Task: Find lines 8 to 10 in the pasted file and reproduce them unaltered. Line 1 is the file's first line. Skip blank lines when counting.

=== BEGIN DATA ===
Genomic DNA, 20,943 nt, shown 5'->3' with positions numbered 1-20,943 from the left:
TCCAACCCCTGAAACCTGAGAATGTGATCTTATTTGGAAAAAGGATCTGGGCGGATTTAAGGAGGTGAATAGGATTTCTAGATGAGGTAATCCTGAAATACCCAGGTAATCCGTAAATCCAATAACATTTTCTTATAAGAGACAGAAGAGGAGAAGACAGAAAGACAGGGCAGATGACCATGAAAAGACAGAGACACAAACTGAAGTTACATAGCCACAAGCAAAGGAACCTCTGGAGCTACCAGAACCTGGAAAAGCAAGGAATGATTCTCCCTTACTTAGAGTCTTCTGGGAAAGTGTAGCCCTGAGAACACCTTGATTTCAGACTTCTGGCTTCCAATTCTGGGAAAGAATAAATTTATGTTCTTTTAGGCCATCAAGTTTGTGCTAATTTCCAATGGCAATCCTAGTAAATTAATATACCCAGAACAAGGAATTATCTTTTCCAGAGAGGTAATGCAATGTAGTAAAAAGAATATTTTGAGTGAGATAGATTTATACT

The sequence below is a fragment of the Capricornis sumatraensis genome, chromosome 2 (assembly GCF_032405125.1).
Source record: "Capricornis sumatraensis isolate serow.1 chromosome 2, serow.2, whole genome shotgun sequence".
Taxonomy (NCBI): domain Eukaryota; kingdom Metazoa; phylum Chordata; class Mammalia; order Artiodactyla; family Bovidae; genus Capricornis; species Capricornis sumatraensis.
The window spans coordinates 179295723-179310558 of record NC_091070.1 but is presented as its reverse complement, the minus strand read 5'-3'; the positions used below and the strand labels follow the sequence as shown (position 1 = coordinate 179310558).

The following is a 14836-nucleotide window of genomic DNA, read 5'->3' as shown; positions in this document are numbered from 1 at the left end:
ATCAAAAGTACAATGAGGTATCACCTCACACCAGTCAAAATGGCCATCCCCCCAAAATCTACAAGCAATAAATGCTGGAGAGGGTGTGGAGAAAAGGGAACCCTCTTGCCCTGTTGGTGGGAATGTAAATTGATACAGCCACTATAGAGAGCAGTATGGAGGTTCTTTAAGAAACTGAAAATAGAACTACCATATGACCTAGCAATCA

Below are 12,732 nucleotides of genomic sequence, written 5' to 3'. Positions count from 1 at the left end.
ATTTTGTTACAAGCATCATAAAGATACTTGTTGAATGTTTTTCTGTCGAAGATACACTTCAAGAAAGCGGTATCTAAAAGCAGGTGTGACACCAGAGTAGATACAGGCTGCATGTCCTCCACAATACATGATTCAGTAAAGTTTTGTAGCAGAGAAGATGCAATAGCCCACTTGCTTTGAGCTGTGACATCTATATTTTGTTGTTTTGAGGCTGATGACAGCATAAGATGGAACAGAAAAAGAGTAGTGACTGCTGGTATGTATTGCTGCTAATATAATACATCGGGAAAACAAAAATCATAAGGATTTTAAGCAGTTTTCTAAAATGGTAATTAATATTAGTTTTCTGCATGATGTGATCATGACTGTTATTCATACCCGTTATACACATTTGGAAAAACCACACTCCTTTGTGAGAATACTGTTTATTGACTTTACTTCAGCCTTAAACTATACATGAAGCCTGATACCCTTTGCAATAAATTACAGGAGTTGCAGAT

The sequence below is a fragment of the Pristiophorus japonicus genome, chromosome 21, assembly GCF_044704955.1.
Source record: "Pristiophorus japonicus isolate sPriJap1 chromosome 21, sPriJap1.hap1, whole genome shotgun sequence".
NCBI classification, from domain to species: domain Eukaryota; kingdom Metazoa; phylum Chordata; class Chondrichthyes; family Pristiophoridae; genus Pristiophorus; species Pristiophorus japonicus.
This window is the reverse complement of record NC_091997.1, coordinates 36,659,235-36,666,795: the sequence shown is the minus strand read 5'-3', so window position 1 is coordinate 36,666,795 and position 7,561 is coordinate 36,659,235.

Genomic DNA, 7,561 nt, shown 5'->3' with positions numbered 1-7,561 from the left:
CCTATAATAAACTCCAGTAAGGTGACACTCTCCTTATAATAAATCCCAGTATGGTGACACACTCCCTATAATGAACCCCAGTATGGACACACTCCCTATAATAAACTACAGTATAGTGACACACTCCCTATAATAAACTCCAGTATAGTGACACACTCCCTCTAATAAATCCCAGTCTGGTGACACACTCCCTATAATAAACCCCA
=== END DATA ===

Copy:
ATCAAAAGTACAATGAGGTATCACCTCACACCAGTCAAAATGGCCATCCCCCCAAAATCTACAAGCAATAAATGCTGGAGAGGGTGTGGAGAAAAGGGAACCCTCTTGCCCTGTTGGTGGGAATGTAAATTGATACAGCCACTATAGAGAGCAGTATGGAGGTTCTTTAAGAAACTGAAAATAGAACTACCATATGACCTAGCAATCA

Below are 12,732 nucleotides of genomic sequence, written 5' to 3'. Positions count from 1 at the left end.
ATTTTGTTACAAGCATCATAAAGATACTTGTTGAATGTTTTTCTGTCGAAGATACACTTCAAGAAAGCGGTATCTAAAAGCAGGTGTGACACCAGAGTAGATACAGGCTGCATGTCCTCCACAATACATGATTCAGTAAAGTTTTGTAGCAGAGAAGATGCAATAGCCCACTTGCTTTGAGCTGTGACATCTATATTTTGTTGTTTTGAGGCTGATGACAGCATAAGATGGAACAGAAAAAGAGTAGTGACTGCTGGTATGTATTGCTGCTAATATAATACATCGGGAAAACAAAAATCATAAGGATTTTAAGCAGTTTTCTAAAATGGTAATTAATATTAGTTTTCTGCATGATGTGATCATGACTGTTATTCATACCCGTTATACACATTTGGAAAAACCACACTCCTTTGTGAGAATACTGTTTATTGACTTTACTTCAGCCTTAAACTATACATGAAGCCTGATACCCTTTGCAATAAATTACAGGAGTTGCAGAT